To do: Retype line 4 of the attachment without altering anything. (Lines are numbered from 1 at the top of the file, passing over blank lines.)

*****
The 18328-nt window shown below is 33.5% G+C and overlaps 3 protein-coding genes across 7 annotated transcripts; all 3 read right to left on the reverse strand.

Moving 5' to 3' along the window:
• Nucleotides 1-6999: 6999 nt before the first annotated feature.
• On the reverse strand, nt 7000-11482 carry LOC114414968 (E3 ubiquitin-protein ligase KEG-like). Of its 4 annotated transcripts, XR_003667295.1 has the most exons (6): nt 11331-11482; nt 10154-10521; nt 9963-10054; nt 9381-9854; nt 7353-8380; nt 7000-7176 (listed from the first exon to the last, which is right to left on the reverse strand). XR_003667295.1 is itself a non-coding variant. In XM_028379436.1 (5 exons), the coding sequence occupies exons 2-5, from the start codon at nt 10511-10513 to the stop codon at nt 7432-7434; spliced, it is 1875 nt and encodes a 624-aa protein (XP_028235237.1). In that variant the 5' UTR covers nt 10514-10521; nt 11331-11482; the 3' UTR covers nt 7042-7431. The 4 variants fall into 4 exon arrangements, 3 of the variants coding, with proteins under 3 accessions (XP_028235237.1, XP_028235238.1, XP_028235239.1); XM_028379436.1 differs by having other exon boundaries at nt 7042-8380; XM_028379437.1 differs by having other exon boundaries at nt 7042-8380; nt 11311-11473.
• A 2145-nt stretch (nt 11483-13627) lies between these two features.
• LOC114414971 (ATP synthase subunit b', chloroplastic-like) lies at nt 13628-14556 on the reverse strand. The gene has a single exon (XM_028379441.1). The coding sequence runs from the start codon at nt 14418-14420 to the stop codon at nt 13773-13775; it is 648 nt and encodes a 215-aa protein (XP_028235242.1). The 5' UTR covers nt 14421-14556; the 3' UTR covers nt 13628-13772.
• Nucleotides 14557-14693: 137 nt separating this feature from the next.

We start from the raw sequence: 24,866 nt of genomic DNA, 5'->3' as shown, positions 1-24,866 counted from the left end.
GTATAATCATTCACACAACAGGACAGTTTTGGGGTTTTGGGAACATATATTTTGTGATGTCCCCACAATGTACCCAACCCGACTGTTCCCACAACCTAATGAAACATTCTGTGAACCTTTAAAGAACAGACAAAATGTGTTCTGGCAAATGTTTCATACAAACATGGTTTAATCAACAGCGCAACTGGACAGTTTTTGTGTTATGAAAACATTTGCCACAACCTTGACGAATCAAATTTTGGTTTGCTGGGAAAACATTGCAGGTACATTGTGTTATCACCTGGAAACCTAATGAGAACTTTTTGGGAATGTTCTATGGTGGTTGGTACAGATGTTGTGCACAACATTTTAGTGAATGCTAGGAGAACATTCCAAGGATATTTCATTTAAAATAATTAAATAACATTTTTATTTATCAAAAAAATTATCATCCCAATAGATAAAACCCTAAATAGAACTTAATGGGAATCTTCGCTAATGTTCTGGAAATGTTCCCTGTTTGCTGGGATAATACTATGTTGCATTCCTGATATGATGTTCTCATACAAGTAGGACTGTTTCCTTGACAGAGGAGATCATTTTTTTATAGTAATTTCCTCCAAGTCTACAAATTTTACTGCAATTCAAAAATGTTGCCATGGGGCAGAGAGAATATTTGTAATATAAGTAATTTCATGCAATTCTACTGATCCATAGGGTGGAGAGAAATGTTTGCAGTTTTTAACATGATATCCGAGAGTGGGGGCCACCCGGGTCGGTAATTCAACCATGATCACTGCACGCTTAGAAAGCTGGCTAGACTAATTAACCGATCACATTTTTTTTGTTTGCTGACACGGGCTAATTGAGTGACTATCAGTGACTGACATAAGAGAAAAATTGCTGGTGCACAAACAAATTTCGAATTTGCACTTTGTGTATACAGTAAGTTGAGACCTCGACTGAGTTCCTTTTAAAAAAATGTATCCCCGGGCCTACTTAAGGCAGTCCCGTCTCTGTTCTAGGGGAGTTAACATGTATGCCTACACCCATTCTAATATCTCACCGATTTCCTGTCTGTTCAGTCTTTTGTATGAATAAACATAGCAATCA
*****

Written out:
• On the reverse strand, nt 7000-11482 carry LOC114414968 (E3 ubiquitin-protein ligase KEG-like). Of its 4 annotated transcripts, XR_003667295.1 has the most exons (6): nt 11331-11482; nt 10154-10521; nt 9963-10054; nt 9381-9854; nt 7353-8380; nt 7000-7176 (listed from the first exon to the last, which is right to left on the reverse strand). XR_003667295.1 is itself a non-coding variant. In XM_028379436.1 (5 exons), the coding sequence occupies exons 2-5, from the start codon at nt 10511-10513 to the stop codon at nt 7432-7434; spliced, it is 1875 nt and encodes a 624-aa protein (XP_028235237.1). In that variant the 5' UTR covers nt 10514-10521; nt 11331-11482; the 3' UTR covers nt 7042-7431. The 4 variants fall into 4 exon arrangements, 3 of the variants coding, with proteins under 3 accessions (XP_028235237.1, XP_028235238.1, XP_028235239.1); XM_028379436.1 differs by having other exon boundaries at nt 7042-8380; XM_028379437.1 differs by having other exon boundaries at nt 7042-8380; nt 11311-11473.